Journal of Diabetes & Metabolic Disorders Category: Clinical Type: Review Article
Nutrition Therapy Regulates Caffeine Metabolism with Relevance to NAFLD and Induction of Type 3 Diabetes
- Ian J Martins1*
- 1 Centre Of Excellence In Alzheimers Disease Research And Care, School Of Medical Sciences, School Of Psychiatry And Clinical Neurosciences, McCusker Alzheimer's Research Foundation, The University Of Western Australia, Holywood Medical Centre, Edith Cowan University, Joondalup, Australia
*Corresponding Author:Ian J Martins
Centre Of Excellence In Alzheimers Disease Research And Care, School Of Medical Sciences, School Of Psychiatry And Clinical Neurosciences, McCusker Alzheimer's Research Foundation, The University Of Western Australia, Holywood Medical Centre, Edith Cowan University, Joondalup, Australia
Received Date: Feb 14, 2017 Accepted Date: Mar 20, 2017 Published Date: Apr 03, 2017
In the developed and developing world nutritional interventions have become essential to prevent global Non Alcoholic Fatty Liver Disease (NAFLD) and to maintain the metabolism of glucose, fatty acids, cholesterol, amyloid beta, bile acids and xenobiotics. The World Health Organization (WHO) has reported that cardiovascular disease is the most prevalent global chronic disease that may be connected to NAFLD and the alarming death rate in various communities. Caffeine (appetite suppressant) may improve the adipose tissue-liver cross talk with the prevention of NAFLD in obese and Type 2 diabetic populations. Overeating may accelerate chronic diseases with repression of anti-aging genes linked to NAFLD and delayed caffeine clearance linked to the induction of Type 3 diabetes in global populations. Nutritional interventions to reverse NAFLD in the developing world are associated with accelerated caffeine clearance rates with prevention of caffeine induced mitochondrial apoptosis that is linked to early neuron loss and the development of Type 3 diabetes in these populations.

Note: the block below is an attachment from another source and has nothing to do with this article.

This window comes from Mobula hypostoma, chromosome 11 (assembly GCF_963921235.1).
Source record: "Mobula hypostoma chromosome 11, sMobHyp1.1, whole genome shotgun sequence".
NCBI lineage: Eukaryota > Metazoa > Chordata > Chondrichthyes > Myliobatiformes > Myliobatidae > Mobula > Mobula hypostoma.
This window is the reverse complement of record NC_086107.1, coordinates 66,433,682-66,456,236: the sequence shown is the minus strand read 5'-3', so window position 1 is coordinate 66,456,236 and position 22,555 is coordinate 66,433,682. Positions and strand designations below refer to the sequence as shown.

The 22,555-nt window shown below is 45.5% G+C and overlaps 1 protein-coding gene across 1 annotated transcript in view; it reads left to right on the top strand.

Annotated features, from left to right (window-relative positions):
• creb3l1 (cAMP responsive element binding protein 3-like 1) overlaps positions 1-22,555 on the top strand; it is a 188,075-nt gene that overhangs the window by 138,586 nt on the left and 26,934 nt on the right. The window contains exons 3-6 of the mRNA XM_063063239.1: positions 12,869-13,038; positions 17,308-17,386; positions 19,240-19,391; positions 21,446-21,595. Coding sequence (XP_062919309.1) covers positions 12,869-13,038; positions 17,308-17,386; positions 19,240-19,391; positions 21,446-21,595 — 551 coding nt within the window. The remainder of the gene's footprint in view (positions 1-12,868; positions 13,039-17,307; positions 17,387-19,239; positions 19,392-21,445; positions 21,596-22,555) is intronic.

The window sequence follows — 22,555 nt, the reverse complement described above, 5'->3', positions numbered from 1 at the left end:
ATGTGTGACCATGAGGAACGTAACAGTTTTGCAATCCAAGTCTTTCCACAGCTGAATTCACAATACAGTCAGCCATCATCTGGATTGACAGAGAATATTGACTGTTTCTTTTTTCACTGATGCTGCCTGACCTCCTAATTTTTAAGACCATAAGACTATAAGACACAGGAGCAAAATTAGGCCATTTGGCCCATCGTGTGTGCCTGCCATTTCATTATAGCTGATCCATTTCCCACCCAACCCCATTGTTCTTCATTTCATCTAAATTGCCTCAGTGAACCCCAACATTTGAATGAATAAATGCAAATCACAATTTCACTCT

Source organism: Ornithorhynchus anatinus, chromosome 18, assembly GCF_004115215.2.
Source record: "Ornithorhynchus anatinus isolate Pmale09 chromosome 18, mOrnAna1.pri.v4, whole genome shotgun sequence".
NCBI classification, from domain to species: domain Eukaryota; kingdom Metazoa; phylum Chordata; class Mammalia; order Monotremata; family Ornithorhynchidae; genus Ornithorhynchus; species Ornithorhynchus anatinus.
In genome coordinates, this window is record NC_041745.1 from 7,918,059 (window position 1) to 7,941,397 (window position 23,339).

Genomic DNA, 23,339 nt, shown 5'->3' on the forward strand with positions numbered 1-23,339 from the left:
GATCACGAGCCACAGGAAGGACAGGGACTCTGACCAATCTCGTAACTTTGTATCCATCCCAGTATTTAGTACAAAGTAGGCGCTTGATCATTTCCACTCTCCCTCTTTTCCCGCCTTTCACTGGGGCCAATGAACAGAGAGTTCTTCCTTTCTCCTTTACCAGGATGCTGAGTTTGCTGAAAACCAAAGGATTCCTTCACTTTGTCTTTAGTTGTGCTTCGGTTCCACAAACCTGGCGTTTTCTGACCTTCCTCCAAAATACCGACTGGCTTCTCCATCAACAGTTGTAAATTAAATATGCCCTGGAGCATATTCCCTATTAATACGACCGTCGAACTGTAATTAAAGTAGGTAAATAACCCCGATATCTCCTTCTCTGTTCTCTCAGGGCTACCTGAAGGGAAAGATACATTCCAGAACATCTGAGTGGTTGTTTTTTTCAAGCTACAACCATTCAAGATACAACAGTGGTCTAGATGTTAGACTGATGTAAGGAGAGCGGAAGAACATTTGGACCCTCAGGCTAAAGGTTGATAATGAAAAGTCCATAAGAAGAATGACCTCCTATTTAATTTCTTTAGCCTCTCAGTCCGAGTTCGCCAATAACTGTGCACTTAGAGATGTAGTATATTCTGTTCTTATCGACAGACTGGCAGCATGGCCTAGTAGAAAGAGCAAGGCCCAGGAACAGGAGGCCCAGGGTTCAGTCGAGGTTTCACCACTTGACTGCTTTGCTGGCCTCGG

Sirt 1: Sirtuin 1;
T3D: Type 3 Diabetes;
NAFLD: Non Alcoholic Fatty Liver Disease;
SCN: Supra Chiasmatic Nucleus;
FOXO: Forkhead Box Protein;
Cytochrome A1, CYP 1A1: BDNF: Brain Derived Neurotrophic Factor;
NO: Nitric Oxide;
LPS: Bacterial Lipopolysaccharides
In the developing and developed world Non Alcoholic Fatty Liver Disease (NAFLD) and diabetes [1-7] has escalated in various communities with the essential need for nutritional interventions  to improve and control overeating and to accelerate the clearance of hepatic of glucose, fatty acids, bile acids, xenobiotics, amyloid beta and cholesterol that are associated with various chronic diseases. Appetite dysregulation is connected to NAFLD and the defective metabolism of various plasma components [4-6] that may accelerate chronic diseases that include obesity, diabetes, cardiovascular disease and neurodegenerative diseases. Nutrition therapy is essential to maintain appetite control and determines the hepatic degradation of glucose, fatty acids and cholesterol that is connected to the toxic amyloid beta oligomers [8,9] and xenobiotics with relevance to programmed cell death in various chronic diseases.
Caffeine is an appetite suppressant [10-12] and with the aging process its delayed clearance can be related to the induction of NAFLD and Type 3 Diabetes (T3D) [6,7]. The beneficial effects of caffeine may be corrupted with toxic caffeine doses transported to the brain relevant to neurodegeneration and induction of T3D diabetes. In previous studies Alzheimer’s disease represents a form of T3D and related to extensive disturbances in brain insulin and insulin-like growth factor signalling pathways with relevance to critical abnormalities in AD .